“This is key for weight management and overall health as it helps to keep us feeling full in-between meals,” she adds. And one review, published in the Diabetes, Metabolic Syndrome and Obesity journal, agrees.

In the review, 19 out 19 studies that were included all reported weight reductions. Researchers said the weight reduction in those living a vegan diet could be explained by an ‘increased intake of fiber, polyunsaturated fats and plant proteins, including a reduced intake of energy, saturated fats and animal proteins’.

However, Derocha argues that no matter whether you follow a vegan or veggie diet, both can still be beneficial for weight loss. She adds: “Naturally, a vegan or vegetarian diet offers a lot of nutrient dense food when making the right choices to include fruits, vegetables, whole grains, nuts, seeds, beans and legumes.”

But of course, weight loss looks different for everybody. Along with following a well-rounded diet, it’s also important to exercise sustainably. According to current US physical activity guidelines, adults should get at least 150 minutes of moderate or 75 minutes of vigorous exercise each week.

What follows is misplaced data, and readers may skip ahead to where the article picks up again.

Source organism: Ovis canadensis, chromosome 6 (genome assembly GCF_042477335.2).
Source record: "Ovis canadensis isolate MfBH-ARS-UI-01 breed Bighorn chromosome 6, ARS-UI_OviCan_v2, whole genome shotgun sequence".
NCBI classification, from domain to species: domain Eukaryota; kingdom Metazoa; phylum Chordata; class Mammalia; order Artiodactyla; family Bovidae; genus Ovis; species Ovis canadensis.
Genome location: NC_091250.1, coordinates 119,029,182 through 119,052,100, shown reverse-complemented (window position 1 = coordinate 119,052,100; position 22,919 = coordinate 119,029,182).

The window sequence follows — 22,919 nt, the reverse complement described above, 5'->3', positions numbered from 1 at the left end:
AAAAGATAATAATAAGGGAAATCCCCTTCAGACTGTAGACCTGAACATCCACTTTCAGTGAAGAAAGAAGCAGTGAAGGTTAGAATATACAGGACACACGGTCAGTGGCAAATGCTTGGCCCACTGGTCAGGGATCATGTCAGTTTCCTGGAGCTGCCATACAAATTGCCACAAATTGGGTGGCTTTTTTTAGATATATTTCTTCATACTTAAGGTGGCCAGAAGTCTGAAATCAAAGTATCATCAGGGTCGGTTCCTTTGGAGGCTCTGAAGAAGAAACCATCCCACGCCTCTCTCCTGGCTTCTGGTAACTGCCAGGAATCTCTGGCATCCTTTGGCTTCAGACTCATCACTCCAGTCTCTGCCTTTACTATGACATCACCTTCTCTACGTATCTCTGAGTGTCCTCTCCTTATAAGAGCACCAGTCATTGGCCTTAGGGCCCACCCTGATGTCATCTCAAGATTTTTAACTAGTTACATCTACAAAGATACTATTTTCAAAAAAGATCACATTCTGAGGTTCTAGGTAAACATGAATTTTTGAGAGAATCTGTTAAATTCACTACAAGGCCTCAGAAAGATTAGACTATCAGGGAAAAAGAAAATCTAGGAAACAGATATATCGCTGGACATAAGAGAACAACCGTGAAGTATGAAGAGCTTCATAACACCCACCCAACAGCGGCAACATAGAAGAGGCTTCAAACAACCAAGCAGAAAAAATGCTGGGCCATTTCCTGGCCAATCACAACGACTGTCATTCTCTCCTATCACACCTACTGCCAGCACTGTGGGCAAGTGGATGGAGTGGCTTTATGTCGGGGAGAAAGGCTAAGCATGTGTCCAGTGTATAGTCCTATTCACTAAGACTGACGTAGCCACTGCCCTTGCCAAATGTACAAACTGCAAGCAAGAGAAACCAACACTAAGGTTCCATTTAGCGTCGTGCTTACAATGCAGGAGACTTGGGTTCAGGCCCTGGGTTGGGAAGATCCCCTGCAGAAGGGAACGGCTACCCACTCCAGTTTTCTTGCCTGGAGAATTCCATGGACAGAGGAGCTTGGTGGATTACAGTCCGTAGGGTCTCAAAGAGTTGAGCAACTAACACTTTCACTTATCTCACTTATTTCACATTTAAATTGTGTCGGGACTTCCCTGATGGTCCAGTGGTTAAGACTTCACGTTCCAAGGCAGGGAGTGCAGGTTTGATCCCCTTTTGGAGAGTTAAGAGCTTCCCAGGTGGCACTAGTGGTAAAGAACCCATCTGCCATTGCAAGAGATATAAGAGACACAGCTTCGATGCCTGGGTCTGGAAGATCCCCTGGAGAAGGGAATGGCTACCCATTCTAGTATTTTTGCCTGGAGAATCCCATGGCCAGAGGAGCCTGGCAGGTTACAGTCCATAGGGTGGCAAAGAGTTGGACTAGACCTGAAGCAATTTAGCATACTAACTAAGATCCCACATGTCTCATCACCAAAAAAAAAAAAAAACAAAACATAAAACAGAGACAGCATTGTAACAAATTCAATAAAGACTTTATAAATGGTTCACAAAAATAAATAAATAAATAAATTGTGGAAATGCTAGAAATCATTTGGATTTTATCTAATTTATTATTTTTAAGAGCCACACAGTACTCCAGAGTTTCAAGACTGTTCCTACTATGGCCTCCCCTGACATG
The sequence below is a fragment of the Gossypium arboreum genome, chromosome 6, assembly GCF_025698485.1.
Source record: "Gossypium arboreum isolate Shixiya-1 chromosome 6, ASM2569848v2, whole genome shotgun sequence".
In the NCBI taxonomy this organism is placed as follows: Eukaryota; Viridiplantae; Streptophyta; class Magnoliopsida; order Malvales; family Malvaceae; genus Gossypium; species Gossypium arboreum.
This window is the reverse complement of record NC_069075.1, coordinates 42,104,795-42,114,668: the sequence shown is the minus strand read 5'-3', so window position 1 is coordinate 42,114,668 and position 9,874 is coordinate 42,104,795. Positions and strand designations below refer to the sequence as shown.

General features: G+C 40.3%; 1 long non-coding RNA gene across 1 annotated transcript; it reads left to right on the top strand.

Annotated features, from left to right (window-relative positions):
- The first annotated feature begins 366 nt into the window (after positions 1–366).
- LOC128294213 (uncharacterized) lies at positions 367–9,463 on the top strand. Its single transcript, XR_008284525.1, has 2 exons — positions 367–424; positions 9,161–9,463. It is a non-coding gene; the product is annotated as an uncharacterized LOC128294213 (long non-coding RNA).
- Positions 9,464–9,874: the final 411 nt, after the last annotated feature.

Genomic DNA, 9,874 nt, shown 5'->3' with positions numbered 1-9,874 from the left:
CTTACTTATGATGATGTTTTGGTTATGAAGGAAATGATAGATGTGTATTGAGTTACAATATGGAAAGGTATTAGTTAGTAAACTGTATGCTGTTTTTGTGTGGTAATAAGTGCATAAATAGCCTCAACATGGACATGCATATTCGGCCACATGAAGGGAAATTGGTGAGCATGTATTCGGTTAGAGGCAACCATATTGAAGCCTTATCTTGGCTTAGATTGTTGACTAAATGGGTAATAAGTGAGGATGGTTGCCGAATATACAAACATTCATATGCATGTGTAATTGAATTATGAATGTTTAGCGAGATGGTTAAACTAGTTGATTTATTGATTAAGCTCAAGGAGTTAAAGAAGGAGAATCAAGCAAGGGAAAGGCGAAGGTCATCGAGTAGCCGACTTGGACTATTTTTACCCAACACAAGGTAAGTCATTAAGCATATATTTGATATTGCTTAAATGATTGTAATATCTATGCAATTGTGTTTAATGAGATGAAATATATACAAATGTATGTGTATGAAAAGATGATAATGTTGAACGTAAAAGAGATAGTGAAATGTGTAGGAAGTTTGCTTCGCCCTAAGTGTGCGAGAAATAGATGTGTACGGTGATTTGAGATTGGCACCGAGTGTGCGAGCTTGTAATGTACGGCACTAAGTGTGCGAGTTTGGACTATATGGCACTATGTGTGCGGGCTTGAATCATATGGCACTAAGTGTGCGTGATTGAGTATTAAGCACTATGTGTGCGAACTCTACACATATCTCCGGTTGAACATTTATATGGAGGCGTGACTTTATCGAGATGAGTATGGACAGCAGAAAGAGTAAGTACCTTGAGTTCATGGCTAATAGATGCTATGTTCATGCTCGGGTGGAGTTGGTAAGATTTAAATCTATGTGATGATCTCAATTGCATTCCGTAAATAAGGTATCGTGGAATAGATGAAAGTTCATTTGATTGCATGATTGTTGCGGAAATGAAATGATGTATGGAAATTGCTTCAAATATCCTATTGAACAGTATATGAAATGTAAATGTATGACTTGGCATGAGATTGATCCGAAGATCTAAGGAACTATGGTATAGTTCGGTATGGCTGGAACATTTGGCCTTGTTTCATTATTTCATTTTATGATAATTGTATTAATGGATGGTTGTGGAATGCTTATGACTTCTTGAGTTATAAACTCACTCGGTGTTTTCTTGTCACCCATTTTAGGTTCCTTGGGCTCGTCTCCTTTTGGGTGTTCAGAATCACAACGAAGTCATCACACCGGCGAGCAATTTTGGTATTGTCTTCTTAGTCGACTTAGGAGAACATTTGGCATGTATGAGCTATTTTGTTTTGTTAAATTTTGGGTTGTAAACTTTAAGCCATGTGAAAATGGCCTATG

Many people pit diet vs exercise, but it’s important to find a balance between both; exercising regularly and ensuring you get enough nutrients in your diet. One of the top ways you can do this is by adding one of the best protein powders for weight loss to your routine. 

Becks Shepherd

Becks is a freelance journalist and writer with more than 7 years of experience in the field. She writes health and lifestyle content for a range of titles including Live Science, Top Ten Reviews, Tom’s Guide, Stylist, The Independent, and more. She also ghostwrites for a number of Physiotherapists and Osteopaths. 

Health has been a big part of Becks’ lifestyle since time began. When she’s not writing about the topic of health, she’s in the gym learning new compound exercises. And when she’s not in the gym, she’s most probably reading.